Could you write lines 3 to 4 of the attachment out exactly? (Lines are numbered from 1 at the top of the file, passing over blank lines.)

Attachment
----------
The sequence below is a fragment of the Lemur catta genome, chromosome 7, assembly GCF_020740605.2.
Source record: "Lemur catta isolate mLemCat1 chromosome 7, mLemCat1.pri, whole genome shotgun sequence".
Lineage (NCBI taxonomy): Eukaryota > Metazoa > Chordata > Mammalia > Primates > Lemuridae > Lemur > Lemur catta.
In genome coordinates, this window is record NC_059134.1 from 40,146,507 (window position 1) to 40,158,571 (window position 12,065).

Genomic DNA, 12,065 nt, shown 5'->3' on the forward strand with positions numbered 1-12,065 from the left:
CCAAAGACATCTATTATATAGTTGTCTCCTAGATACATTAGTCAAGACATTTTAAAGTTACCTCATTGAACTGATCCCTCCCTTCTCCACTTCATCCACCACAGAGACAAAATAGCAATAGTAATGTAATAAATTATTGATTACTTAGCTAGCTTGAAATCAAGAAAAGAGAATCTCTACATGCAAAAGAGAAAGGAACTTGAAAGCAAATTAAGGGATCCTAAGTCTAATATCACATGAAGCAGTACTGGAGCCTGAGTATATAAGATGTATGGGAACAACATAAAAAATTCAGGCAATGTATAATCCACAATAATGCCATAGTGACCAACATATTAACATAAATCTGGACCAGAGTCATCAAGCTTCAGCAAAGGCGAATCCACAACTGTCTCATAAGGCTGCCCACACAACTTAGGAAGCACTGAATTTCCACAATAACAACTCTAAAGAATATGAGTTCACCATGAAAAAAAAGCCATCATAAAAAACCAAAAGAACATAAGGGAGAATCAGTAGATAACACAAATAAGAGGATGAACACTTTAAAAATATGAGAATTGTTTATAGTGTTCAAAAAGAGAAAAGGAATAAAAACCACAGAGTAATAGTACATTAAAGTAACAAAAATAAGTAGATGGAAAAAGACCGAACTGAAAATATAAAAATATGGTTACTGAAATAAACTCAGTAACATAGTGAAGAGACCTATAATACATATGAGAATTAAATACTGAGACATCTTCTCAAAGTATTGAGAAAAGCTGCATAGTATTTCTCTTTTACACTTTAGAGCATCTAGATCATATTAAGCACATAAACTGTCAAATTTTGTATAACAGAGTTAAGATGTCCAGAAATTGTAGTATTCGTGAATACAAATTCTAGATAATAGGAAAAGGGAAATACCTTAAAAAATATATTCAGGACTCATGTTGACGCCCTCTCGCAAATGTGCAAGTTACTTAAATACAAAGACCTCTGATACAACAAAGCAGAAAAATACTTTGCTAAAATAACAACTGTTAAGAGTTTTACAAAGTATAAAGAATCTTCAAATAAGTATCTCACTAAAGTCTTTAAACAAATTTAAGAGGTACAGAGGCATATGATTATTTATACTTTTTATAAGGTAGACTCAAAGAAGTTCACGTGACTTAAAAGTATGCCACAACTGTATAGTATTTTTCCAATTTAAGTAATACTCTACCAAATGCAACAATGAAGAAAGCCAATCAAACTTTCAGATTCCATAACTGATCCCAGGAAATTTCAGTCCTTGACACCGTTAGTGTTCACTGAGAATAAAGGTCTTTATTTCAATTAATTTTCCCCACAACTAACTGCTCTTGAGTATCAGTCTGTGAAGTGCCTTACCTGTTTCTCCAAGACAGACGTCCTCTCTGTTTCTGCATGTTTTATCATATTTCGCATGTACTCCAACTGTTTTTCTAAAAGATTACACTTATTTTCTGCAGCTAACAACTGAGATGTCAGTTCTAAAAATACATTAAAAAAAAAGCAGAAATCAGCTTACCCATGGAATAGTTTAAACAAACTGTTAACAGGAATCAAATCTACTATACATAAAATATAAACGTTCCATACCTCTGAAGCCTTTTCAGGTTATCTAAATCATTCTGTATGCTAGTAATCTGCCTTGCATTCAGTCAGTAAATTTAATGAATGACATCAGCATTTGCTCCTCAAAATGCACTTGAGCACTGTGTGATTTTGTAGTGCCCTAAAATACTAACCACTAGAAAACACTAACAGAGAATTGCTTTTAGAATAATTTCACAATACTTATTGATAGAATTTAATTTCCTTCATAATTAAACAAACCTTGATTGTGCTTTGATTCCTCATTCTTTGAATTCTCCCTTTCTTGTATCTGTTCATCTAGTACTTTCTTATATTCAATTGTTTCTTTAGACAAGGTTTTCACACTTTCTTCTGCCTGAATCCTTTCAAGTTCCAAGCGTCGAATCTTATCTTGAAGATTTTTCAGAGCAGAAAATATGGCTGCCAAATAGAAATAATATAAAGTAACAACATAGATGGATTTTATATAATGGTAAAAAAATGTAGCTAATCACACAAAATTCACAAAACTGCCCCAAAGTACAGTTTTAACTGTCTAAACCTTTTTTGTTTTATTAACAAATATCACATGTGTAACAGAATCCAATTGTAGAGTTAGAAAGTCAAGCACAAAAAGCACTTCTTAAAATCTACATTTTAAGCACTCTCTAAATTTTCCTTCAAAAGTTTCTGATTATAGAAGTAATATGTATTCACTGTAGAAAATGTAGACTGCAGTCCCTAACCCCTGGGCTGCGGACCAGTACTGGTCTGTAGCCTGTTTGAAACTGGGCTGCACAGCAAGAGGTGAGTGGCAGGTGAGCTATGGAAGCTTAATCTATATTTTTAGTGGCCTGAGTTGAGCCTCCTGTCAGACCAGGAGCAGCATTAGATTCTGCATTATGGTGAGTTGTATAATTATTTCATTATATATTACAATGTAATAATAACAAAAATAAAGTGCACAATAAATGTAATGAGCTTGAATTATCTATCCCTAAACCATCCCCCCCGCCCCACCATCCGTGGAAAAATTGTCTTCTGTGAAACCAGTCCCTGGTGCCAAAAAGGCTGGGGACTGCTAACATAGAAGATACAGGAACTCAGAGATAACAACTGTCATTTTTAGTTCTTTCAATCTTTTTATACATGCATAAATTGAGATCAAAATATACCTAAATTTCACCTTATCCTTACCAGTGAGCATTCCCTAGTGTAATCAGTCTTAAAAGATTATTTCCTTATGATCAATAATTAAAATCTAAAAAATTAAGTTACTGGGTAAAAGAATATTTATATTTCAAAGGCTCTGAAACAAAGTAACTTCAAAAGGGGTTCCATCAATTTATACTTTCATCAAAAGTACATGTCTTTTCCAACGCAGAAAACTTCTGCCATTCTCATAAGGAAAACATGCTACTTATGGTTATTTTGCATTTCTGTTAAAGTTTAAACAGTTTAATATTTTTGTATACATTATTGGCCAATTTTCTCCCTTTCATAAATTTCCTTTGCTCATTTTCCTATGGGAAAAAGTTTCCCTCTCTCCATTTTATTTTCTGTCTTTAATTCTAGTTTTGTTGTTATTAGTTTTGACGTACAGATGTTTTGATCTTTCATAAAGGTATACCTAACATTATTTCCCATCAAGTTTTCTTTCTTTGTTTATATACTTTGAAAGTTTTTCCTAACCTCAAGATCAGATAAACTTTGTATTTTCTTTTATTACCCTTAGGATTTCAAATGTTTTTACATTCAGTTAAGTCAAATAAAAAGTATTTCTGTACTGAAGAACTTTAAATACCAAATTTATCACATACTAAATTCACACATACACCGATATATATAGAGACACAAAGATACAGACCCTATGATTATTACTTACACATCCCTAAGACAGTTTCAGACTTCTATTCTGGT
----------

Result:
Lineage (NCBI taxonomy): Eukaryota > Metazoa > Chordata > Mammalia > Primates > Lemuridae > Lemur > Lemur catta.
In genome coordinates, this window is record NC_059134.1 from 40,146,507 (window position 1) to 40,158,571 (window position 12,065).